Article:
8 things I've learned from 8 years of user testing

by Jack Josephy on 6 April 2017

Jack Josephy, Webcredible


Having personally conducted 100s of user testing sessions, I've seen the value of observing users interact with products time and time again. These insights are relevant to so many areas of an organisation - from optimising digital design features and user journeys to influencing multi-channel delivery and shaping strategic direction.

Every test highlights something different or provides food for thought and nothing you test will get through without surfacing some issue or nugget of inspiration (no matter how robust or effective you think your product is!). That's why we always do user testing at Webcredible, and we always will.

Here are a few of the more common patterns I've recognised over the years.

  1. Users hate jargon and organisational terminology
    They do not understand the terms you use in your industry and respond very negatively to things that aren't written in plain English.
  2. Users care very little about your interface
    They just want to get a job done! Users are not geeks and don't care about how cool looking your website or product is. They want to use it to achieve specific goals and tasks. I've seen ugly interfaces perform well and satisfy users just as well as beautiful ones.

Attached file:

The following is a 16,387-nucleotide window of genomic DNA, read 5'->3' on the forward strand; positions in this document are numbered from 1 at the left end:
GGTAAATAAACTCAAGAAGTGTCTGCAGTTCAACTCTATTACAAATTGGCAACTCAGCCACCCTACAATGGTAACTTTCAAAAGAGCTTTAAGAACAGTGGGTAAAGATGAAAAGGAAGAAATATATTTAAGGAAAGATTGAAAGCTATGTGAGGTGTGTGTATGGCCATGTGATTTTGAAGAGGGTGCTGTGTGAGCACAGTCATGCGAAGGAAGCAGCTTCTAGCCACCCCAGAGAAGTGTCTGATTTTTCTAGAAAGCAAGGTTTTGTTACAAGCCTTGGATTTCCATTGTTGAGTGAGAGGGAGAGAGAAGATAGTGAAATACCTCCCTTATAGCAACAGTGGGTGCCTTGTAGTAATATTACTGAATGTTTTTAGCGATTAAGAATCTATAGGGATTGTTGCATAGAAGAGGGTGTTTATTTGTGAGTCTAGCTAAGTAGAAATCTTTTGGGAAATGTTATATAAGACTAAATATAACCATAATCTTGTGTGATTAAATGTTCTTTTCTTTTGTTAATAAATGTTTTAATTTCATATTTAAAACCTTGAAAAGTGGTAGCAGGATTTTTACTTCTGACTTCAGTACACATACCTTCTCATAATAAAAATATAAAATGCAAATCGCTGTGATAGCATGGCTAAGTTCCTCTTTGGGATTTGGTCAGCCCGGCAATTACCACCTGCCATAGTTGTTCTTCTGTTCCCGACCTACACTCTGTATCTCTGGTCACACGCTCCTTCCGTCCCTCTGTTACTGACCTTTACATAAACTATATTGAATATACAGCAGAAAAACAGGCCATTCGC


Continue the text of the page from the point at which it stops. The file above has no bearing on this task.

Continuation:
3. Users do not read every line of copy you write
    Don't expect users to read every line of copy. Less is more as users will typically skim major headlines. Unless they are very involved in the task they will not read long paragraphs of text.
  4. Users don't look at hero images or other decorative elements
    Unfortunately whilst it gives a nice feeling to the page, on the whole users just don't notice this kind of thing. They are more focused on the task at hand and if branded elements or images don't support the completion of the task, they are blind to it.
  5. Users have common mental models and don't like change
    Breaking a common way of doing things, unless you have truly revolutionised things and made something easier, normally just confuses users. Their brains are trained from 1000s of hours of internet use to see and interact with things in a certain way. Be careful when you break convention.
  6. Users are very wary and distrusting of signs of trickery
    Using overly salesy marketing messaging just annoys users. Generally, users are pretty wise to your copy editors attempt to overly persuade them. So, tread the line carefully.
  7. Your proposition is as important as the usability
    Usability is super important. But if your proposition is confusing or unappealing users won't bother engaging at all. Show the value of user testing to the wider business by inviting them to your sessions.
  8. Users suffer from banner blindness and black holes on screen
    Be careful of designing real content to look like adverts. Rounded objects are often ignored. if it's important make it look like normal content. Also be aware of areas of the screen users will miss often on the right. Users scan in an F-shaped pattern.

So there you go, a few things to bear in mind next time you design. If you are interested in learning more about user testing why not come on our usability testing course and learn to do it yourself.

Insights from usability testing will help improve any product. However, these insights have a much wider impact - on innovation, new product development or business strategy. They are relevant to multiple departments across any organisation.

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